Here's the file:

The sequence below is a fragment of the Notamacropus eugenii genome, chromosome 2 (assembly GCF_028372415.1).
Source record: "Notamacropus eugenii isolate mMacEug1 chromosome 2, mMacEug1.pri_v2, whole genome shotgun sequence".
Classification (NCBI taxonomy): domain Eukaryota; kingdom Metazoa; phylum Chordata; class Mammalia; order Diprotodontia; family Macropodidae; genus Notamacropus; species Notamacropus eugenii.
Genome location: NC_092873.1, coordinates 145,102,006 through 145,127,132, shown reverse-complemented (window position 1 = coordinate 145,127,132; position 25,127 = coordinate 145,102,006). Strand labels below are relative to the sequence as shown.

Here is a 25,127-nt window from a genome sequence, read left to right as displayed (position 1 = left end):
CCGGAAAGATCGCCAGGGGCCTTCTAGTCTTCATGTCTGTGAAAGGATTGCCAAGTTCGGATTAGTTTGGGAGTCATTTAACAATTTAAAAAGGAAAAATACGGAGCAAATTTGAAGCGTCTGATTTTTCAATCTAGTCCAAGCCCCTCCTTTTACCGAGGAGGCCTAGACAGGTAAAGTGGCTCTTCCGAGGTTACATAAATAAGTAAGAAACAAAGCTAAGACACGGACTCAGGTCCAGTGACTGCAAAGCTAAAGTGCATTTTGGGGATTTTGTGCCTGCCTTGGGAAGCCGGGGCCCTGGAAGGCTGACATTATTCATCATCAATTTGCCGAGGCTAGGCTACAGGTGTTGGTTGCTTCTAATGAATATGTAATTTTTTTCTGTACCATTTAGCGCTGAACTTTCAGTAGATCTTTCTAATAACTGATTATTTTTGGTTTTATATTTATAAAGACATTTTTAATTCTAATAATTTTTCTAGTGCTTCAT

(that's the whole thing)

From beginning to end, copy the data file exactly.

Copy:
The sequence below is a fragment of the Notamacropus eugenii genome, chromosome 2 (assembly GCF_028372415.1).
Source record: "Notamacropus eugenii isolate mMacEug1 chromosome 2, mMacEug1.pri_v2, whole genome shotgun sequence".
Classification (NCBI taxonomy): domain Eukaryota; kingdom Metazoa; phylum Chordata; class Mammalia; order Diprotodontia; family Macropodidae; genus Notamacropus; species Notamacropus eugenii.
Genome location: NC_092873.1, coordinates 145,102,006 through 145,127,132, shown reverse-complemented (window position 1 = coordinate 145,127,132; position 25,127 = coordinate 145,102,006). Strand labels below are relative to the sequence as shown.

Here is a 25,127-nt window from a genome sequence, read left to right as displayed (position 1 = left end):
CCGGAAAGATCGCCAGGGGCCTTCTAGTCTTCATGTCTGTGAAAGGATTGCCAAGTTCGGATTAGTTTGGGAGTCATTTAACAATTTAAAAAGGAAAAATACGGAGCAAATTTGAAGCGTCTGATTTTTCAATCTAGTCCAAGCCCCTCCTTTTACCGAGGAGGCCTAGACAGGTAAAGTGGCTCTTCCGAGGTTACATAAATAAGTAAGAAACAAAGCTAAGACACGGACTCAGGTCCAGTGACTGCAAAGCTAAAGTGCATTTTGGGGATTTTGTGCCTGCCTTGGGAAGCCGGGGCCCTGGAAGGCTGACATTATTCATCATCAATTTGCCGAGGCTAGGCTACAGGTGTTGGTTGCTTCTAATGAATATGTAATTTTTTTCTGTACCATTTAGCGCTGAACTTTCAGTAGATCTTTCTAATAACTGATTATTTTTGGTTTTATATTTATAAAGACATTTTTAATTCTAATAATTTTTCTAGTGCTTCAT